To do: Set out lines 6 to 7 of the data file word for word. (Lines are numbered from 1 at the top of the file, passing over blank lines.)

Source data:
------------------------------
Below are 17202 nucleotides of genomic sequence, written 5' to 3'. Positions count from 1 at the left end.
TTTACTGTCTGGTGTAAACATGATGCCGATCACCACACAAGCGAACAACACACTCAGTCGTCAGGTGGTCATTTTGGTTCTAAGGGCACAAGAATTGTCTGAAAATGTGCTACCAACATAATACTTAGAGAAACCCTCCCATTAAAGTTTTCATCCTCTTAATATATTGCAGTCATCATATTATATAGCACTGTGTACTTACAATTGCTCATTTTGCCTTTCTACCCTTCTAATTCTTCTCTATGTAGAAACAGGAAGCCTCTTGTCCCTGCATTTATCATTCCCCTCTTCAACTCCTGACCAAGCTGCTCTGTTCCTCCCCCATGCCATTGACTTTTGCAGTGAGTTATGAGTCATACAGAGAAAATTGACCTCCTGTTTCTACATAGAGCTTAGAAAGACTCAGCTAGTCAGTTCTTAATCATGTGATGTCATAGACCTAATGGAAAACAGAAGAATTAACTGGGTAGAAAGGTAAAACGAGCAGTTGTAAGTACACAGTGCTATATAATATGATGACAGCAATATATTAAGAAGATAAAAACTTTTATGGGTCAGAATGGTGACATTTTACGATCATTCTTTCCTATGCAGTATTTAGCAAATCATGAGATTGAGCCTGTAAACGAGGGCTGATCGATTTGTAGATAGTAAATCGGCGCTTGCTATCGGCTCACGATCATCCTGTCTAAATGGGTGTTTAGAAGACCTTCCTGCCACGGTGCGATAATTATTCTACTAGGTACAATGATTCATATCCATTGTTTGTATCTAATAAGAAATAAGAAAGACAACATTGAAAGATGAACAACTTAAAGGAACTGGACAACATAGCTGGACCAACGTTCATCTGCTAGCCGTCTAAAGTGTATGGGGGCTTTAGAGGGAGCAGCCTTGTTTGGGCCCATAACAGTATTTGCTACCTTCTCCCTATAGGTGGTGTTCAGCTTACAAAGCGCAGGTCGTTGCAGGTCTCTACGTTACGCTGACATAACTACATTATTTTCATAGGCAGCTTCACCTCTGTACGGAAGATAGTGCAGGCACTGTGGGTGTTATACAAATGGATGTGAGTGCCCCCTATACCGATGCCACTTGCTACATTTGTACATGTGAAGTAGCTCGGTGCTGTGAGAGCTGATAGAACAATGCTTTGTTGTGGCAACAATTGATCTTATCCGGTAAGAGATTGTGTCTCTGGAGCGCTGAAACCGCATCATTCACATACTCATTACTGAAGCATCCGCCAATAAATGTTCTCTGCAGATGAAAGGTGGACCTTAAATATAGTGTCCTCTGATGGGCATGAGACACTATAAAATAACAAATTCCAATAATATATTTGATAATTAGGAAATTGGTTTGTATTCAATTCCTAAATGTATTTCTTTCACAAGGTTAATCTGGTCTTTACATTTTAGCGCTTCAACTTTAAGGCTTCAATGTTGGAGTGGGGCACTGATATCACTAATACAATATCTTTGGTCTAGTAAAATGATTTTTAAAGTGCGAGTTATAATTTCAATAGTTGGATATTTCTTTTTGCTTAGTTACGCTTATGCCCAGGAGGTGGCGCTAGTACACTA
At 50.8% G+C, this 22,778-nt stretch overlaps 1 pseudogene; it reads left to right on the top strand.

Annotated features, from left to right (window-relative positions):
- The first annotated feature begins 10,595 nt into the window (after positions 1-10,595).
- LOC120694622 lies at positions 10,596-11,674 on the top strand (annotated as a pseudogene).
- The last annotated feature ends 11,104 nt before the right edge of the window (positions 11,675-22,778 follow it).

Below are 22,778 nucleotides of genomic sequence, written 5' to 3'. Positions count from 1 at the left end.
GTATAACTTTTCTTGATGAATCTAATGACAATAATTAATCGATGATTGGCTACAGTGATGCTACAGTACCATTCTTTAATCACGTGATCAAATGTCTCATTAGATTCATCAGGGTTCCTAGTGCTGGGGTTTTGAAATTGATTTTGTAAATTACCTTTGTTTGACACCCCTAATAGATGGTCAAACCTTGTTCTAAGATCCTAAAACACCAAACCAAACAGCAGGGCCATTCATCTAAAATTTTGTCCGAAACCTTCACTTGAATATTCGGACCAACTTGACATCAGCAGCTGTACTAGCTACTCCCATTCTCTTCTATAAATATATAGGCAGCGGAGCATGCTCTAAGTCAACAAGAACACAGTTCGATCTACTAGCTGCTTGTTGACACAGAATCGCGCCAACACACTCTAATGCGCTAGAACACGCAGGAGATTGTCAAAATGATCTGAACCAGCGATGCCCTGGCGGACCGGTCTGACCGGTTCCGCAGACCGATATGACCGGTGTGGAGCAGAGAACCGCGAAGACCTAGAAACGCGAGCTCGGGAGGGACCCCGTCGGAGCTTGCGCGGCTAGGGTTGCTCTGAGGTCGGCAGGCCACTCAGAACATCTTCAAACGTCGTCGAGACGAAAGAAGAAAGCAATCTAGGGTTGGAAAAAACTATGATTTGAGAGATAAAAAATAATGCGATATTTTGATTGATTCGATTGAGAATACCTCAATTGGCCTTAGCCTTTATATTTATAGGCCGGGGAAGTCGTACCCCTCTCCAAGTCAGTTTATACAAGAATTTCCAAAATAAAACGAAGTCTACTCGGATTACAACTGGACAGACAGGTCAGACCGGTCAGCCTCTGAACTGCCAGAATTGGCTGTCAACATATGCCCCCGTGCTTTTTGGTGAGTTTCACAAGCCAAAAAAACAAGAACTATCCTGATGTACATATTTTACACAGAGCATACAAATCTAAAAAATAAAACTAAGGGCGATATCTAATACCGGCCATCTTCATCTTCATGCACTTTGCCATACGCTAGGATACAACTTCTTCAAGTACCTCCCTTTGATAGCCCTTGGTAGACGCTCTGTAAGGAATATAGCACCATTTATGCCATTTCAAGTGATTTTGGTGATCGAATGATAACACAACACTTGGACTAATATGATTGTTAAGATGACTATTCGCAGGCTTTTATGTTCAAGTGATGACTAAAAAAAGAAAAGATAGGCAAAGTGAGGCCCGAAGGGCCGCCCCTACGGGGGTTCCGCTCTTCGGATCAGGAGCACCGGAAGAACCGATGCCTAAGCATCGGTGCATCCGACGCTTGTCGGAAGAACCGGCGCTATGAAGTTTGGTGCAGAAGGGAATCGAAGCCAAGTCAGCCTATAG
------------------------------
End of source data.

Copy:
- LOC120694622 lies at positions 10,596-11,674 on the top strand (annotated as a pseudogene).
- The last annotated feature ends 11,104 nt before the right edge of the window (positions 11,675-22,778 follow it).